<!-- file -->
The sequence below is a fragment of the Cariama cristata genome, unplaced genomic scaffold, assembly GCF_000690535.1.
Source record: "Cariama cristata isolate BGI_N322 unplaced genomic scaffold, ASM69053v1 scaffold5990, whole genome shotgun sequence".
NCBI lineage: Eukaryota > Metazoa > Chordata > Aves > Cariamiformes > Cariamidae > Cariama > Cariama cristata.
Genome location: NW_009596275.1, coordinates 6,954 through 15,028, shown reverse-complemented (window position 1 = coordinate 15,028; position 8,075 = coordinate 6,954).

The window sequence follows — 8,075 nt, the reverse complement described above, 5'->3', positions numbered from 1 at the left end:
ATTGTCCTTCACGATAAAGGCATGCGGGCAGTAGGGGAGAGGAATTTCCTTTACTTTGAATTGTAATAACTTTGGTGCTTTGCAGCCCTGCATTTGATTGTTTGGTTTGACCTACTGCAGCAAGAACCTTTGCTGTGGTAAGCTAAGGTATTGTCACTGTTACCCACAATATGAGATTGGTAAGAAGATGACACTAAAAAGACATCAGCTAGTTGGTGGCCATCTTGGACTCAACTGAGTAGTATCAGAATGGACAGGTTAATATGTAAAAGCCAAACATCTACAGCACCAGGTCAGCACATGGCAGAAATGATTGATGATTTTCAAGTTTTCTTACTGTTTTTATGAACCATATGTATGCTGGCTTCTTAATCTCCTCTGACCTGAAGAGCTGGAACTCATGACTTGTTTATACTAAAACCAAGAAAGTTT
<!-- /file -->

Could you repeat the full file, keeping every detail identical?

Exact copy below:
The sequence below is a fragment of the Cariama cristata genome, unplaced genomic scaffold, assembly GCF_000690535.1.
Source record: "Cariama cristata isolate BGI_N322 unplaced genomic scaffold, ASM69053v1 scaffold5990, whole genome shotgun sequence".
NCBI lineage: Eukaryota > Metazoa > Chordata > Aves > Cariamiformes > Cariamidae > Cariama > Cariama cristata.
Genome location: NW_009596275.1, coordinates 6,954 through 15,028, shown reverse-complemented (window position 1 = coordinate 15,028; position 8,075 = coordinate 6,954).

The window sequence follows — 8,075 nt, the reverse complement described above, 5'->3', positions numbered from 1 at the left end:
ATTGTCCTTCACGATAAAGGCATGCGGGCAGTAGGGGAGAGGAATTTCCTTTACTTTGAATTGTAATAACTTTGGTGCTTTGCAGCCCTGCATTTGATTGTTTGGTTTGACCTACTGCAGCAAGAACCTTTGCTGTGGTAAGCTAAGGTATTGTCACTGTTACCCACAATATGAGATTGGTAAGAAGATGACACTAAAAAGACATCAGCTAGTTGGTGGCCATCTTGGACTCAACTGAGTAGTATCAGAATGGACAGGTTAATATGTAAAAGCCAAACATCTACAGCACCAGGTCAGCACATGGCAGAAATGATTGATGATTTTCAAGTTTTCTTACTGTTTTTATGAACCATATGTATGCTGGCTTCTTAATCTCCTCTGACCTGAAGAGCTGGAACTCATGACTTGTTTATACTAAAACCAAGAAAGTTT